Mbuna use sound to recognise mates

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Interspecific mate recognition among Lake Malawi cichlids of the Pseudotropheus zebra species complex is not mediated by sight alone, but also by sound, according to a study published by scientists from Portugal and the UK in the most recent issue of the Journal of Fish Biology.

Maria Amorim, Jose Simes, Paulo Fonseca and George Turner compared the male courtship acoustic signals of five species of the Pseudotropheus zebra species complex (P. zebra, P. callainos, P. emmiltos, P. fainzilberi and the undescribed species known as P. ~zebra gold from Nkhata Bay).

The authors recorded and analysed the sounds produced by the fishes during courtship in experimental tanks, and found the females to be silent during courtship, while males courting females by repeated sequences of darting and quivering frequently produced low frequency pulsed sounds during quivering.

The sounds of the five species were found to be significantly different from each other in the number and rate of pulse production.

The authors found differences in sound production to be particularly marked among sympatric species that have a very similar colour pattern in males (e.g. P. emmiltos and P. fainzilberi), suggesting that both visual and aural cues are important in allowing the females to distinguish among males of different species.

This observation is supported by the fact that previous studies had shown that P. fainzilberi and P. emmiltos failed to mate assortatively in laboratory mating trials when females had access only to visual signals from males.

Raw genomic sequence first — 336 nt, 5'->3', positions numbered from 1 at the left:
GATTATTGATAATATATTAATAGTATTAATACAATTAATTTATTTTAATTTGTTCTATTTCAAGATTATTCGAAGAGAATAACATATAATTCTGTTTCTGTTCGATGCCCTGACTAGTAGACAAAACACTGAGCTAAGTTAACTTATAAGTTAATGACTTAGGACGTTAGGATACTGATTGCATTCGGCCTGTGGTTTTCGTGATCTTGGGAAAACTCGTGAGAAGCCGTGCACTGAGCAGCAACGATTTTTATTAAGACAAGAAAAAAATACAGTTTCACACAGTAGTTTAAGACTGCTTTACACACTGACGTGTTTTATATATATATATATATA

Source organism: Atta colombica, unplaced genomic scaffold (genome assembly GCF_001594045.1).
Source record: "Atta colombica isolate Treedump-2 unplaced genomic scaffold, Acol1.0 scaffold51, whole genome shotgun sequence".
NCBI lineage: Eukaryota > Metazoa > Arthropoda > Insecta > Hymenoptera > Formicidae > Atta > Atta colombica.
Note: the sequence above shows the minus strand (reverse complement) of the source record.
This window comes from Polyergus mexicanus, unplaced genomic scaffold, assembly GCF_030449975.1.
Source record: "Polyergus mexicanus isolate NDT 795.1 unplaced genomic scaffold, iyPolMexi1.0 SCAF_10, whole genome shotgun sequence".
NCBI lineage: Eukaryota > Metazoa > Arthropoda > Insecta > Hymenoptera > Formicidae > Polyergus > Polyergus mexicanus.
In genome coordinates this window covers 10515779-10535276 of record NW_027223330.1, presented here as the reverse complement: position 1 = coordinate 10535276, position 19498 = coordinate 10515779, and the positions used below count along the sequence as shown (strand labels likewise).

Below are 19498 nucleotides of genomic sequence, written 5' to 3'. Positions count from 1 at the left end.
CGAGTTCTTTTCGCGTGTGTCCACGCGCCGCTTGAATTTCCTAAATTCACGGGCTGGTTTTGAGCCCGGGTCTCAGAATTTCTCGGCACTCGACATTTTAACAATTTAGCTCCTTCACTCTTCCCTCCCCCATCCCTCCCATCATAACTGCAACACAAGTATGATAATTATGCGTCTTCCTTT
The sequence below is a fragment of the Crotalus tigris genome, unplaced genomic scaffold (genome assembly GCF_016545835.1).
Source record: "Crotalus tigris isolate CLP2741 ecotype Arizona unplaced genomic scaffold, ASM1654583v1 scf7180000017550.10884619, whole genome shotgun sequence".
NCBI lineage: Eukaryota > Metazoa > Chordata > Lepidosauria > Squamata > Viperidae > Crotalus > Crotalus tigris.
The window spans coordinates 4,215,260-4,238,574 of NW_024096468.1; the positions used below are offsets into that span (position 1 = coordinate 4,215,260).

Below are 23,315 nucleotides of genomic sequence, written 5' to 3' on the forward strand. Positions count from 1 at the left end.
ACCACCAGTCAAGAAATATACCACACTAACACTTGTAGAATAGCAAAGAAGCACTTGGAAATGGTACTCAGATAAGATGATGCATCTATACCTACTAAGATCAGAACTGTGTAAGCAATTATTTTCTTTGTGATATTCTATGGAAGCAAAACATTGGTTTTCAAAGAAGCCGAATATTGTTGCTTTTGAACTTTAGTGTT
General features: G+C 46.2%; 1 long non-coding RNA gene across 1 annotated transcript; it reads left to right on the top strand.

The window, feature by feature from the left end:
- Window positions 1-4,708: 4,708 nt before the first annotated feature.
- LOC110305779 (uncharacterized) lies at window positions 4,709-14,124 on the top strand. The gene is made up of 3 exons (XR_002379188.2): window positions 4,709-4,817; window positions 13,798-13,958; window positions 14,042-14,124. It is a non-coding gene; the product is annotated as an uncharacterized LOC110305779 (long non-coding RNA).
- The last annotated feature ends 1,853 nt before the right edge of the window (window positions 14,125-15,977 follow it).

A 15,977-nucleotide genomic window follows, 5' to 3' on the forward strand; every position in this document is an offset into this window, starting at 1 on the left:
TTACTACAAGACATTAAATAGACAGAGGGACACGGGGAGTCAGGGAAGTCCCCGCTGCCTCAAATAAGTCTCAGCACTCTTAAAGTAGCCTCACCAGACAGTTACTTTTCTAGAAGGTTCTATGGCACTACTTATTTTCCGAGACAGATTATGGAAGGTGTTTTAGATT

The authors conclude that different features of the courtship calls may contain information about species identity and intraspecific differences in traits, such as size, relevant to mate choice.

In particular, the number of pulses and pulse period of courtship sounds are species-specific and these acoustic cues, in conjunction with visual and chemical information, may promote reproductive isolation.

It should be noted that the taxonomy of the studied species quoted in this article follow those as stated by the authors, although other studies currently place all the species studied in the genus Maylandia.

For more information, see the paper: Amorim, MCP, JM Simes, PJ Fonseca and GF Turner (2008) Species differences in courtship acoustic signals among five Lake Malawi cichlid species (Pseudotropheus spp.). Journal of Fish Biology 72, pp. 1355"1368.